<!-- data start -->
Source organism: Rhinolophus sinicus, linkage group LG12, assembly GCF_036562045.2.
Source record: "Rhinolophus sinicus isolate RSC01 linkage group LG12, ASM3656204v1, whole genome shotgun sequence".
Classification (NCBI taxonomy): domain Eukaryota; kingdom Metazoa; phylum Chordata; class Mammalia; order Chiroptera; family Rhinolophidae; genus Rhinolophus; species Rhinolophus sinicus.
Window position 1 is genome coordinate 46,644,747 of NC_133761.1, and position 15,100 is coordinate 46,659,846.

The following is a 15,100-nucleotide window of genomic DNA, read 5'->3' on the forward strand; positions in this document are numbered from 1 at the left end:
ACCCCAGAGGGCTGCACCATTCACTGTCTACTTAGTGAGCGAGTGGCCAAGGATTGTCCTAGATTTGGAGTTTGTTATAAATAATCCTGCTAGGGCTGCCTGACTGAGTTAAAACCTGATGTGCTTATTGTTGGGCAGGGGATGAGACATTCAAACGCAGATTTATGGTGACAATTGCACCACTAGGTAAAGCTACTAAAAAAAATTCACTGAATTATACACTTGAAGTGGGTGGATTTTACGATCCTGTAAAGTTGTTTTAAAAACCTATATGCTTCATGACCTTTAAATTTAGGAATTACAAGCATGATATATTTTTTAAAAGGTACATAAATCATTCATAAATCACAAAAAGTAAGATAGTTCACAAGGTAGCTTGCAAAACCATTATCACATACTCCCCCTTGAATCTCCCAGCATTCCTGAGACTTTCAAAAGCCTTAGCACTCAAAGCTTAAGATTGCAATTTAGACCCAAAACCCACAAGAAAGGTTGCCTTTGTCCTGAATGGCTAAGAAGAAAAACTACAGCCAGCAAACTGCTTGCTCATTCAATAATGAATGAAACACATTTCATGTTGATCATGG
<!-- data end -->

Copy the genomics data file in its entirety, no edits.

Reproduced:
Source organism: Rhinolophus sinicus, linkage group LG12, assembly GCF_036562045.2.
Source record: "Rhinolophus sinicus isolate RSC01 linkage group LG12, ASM3656204v1, whole genome shotgun sequence".
Classification (NCBI taxonomy): domain Eukaryota; kingdom Metazoa; phylum Chordata; class Mammalia; order Chiroptera; family Rhinolophidae; genus Rhinolophus; species Rhinolophus sinicus.
Window position 1 is genome coordinate 46,644,747 of NC_133761.1, and position 15,100 is coordinate 46,659,846.

The following is a 15,100-nucleotide window of genomic DNA, read 5'->3' on the forward strand; positions in this document are numbered from 1 at the left end:
ACCCCAGAGGGCTGCACCATTCACTGTCTACTTAGTGAGCGAGTGGCCAAGGATTGTCCTAGATTTGGAGTTTGTTATAAATAATCCTGCTAGGGCTGCCTGACTGAGTTAAAACCTGATGTGCTTATTGTTGGGCAGGGGATGAGACATTCAAACGCAGATTTATGGTGACAATTGCACCACTAGGTAAAGCTACTAAAAAAAATTCACTGAATTATACACTTGAAGTGGGTGGATTTTACGATCCTGTAAAGTTGTTTTAAAAACCTATATGCTTCATGACCTTTAAATTTAGGAATTACAAGCATGATATATTTTTTAAAAGGTACATAAATCATTCATAAATCACAAAAAGTAAGATAGTTCACAAGGTAGCTTGCAAAACCATTATCACATACTCCCCCTTGAATCTCCCAGCATTCCTGAGACTTTCAAAAGCCTTAGCACTCAAAGCTTAAGATTGCAATTTAGACCCAAAACCCACAAGAAAGGTTGCCTTTGTCCTGAATGGCTAAGAAGAAAAACTACAGCCAGCAAACTGCTTGCTCATTCAATAATGAATGAAACACATTTCATGTTGATCATGG